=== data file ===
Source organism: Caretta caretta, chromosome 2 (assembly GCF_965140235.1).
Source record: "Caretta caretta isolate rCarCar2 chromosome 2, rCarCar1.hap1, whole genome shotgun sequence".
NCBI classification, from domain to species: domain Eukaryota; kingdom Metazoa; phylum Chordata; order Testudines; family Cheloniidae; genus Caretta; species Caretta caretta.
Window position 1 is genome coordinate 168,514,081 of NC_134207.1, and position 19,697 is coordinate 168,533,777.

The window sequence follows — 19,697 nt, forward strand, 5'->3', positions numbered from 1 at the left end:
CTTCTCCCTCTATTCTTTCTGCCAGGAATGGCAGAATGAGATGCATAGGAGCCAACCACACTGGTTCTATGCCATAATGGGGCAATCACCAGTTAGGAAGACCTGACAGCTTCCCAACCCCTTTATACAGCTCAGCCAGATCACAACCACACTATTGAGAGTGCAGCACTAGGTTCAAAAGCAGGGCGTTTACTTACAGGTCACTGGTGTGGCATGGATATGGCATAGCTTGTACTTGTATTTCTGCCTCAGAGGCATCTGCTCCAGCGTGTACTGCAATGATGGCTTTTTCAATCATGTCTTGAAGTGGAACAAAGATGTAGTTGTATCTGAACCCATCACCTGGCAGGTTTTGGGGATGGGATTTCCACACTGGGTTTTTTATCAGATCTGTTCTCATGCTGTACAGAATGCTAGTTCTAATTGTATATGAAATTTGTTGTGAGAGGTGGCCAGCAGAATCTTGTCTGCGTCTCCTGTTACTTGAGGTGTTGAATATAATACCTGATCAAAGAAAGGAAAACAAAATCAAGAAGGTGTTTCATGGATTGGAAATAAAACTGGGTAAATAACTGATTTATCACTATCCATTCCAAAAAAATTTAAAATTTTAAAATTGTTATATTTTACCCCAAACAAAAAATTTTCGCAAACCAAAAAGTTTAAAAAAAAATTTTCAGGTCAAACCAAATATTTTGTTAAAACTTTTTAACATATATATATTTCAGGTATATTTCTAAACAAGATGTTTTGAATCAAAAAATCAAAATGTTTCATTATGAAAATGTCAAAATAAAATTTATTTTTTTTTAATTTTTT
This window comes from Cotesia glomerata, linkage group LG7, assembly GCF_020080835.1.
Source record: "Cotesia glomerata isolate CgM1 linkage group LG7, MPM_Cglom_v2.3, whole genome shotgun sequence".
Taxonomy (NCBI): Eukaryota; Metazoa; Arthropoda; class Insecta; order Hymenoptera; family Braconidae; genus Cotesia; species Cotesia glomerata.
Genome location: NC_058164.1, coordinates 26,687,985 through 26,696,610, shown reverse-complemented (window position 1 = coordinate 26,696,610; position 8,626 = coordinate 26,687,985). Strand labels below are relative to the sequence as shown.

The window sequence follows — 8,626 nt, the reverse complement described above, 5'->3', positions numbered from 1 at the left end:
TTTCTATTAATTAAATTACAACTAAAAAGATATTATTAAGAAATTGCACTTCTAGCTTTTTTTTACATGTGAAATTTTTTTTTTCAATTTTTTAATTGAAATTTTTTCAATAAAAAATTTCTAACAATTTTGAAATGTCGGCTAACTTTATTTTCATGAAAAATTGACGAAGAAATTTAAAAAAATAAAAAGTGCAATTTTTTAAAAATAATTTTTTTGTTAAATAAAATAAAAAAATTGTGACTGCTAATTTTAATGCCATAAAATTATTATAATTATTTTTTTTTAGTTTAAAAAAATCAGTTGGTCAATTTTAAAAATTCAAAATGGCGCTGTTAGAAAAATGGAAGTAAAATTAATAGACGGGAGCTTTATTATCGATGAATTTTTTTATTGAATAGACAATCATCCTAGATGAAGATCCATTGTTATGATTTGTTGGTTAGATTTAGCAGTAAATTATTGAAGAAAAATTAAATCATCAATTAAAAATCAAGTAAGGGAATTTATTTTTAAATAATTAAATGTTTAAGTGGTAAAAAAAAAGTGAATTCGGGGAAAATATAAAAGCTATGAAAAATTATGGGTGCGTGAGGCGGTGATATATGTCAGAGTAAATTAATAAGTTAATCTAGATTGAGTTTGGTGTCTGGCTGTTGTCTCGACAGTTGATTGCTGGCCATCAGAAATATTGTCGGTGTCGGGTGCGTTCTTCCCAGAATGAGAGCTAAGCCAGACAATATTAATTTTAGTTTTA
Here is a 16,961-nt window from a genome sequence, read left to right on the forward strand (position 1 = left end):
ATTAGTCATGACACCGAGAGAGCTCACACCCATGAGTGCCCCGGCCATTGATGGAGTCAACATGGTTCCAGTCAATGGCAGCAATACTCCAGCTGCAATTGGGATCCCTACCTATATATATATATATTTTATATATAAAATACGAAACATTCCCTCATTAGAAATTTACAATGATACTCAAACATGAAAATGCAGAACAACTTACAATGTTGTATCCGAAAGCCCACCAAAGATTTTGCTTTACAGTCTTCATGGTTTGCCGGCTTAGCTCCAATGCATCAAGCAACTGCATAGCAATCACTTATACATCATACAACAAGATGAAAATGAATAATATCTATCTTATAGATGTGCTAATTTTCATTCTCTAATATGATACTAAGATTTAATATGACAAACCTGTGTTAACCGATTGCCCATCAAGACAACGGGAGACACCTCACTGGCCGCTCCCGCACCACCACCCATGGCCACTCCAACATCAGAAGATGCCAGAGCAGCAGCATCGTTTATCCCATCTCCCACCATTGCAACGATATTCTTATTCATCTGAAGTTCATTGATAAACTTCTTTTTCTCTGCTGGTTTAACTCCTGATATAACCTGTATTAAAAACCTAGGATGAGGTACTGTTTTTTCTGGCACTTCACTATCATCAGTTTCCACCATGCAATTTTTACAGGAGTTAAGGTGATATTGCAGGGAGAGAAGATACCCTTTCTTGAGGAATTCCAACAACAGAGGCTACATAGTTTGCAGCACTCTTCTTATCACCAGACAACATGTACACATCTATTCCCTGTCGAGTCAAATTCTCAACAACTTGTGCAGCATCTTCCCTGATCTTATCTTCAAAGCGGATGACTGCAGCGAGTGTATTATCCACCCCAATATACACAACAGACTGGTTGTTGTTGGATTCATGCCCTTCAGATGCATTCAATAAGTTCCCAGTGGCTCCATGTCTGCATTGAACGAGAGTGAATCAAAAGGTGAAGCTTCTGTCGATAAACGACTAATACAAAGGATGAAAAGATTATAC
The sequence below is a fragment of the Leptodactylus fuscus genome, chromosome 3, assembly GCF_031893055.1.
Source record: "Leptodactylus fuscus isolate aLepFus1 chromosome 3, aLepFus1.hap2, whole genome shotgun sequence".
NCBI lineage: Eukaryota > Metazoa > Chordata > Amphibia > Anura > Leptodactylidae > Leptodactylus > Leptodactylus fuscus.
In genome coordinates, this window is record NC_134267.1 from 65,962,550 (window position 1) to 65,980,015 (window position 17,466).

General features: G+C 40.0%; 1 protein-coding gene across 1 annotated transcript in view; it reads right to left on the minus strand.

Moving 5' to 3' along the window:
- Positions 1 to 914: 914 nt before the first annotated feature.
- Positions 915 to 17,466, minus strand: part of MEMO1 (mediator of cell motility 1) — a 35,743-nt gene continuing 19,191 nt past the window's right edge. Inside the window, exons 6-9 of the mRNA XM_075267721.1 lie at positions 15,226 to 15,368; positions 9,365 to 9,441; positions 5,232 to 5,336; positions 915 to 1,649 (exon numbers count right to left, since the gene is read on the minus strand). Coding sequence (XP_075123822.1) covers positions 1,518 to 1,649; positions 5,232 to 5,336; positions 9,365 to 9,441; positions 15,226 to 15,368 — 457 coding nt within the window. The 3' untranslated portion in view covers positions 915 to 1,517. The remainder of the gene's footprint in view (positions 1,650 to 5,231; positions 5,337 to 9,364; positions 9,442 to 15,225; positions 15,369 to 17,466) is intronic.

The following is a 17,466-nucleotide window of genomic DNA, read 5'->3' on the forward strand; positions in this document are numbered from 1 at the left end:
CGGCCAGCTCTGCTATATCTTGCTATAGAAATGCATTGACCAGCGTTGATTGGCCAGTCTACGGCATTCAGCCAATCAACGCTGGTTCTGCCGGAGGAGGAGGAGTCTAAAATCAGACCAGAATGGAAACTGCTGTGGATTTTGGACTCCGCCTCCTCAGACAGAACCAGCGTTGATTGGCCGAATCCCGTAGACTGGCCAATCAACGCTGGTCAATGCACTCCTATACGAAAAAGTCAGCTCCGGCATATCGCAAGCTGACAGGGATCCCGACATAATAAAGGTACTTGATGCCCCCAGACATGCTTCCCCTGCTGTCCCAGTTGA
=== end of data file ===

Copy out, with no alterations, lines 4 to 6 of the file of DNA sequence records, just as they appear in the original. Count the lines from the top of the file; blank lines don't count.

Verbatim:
Window position 1 is genome coordinate 168,514,081 of NC_134207.1, and position 19,697 is coordinate 168,533,777.

The window sequence follows — 19,697 nt, forward strand, 5'->3', positions numbered from 1 at the left end:
CTTCTCCCTCTATTCTTTCTGCCAGGAATGGCAGAATGAGATGCATAGGAGCCAACCACACTGGTTCTATGCCATAATGGGGCAATCACCAGTTAGGAAGACCTGACAGCTTCCCAACCCCTTTATACAGCTCAGCCAGATCACAACCACACTATTGAGAGTGCAGCACTAGGTTCAAAAGCAGGGCGTTTACTTACAGGTCACTGGTGTGGCATGGATATGGCATAGCTTGTACTTGTATTTCTGCCTCAGAGGCATCTGCTCCAGCGTGTACTGCAATGATGGCTTTTTCAATCATGTCTTGAAGTGGAACAAAGATGTAGTTGTATCTGAACCCATCACCTGGCAGGTTTTGGGGATGGGATTTCCACACTGGGTTTTTTATCAGATCTGTTCTCATGCTGTACAGAATGCTAGTTCTAATTGTATATGAAATTTGTTGTGAGAGGTGGCCAGCAGAATCTTGTCTGCGTCTCCTGTTACTTGAGGTGTTGAATATAATACCTGATCAAAGAAAGGAAAACAAAATCAAGAAGGTGTTTCATGGATTGGAAATAAAACTGGGTAAATAACTGATTTATCACTATCCATTCCAAAAAAATTTAAAATTTTAAAATTGTTATATTTTACCCCAAACAAAAAATTTTCGCAAACCAAAAAGTTTAAAAAAAAATTTTCAGGTCAAACCAAATATTTTGTTAAAACTTTTTAACATATATATATTTCAGGTATATTTCTAAACAAGATGTTTTGAATCAAAAAATCAAAATGTTTCATTATGAAAATGTCAAAATAAAATTTATTTTTTTTTAATTTTTT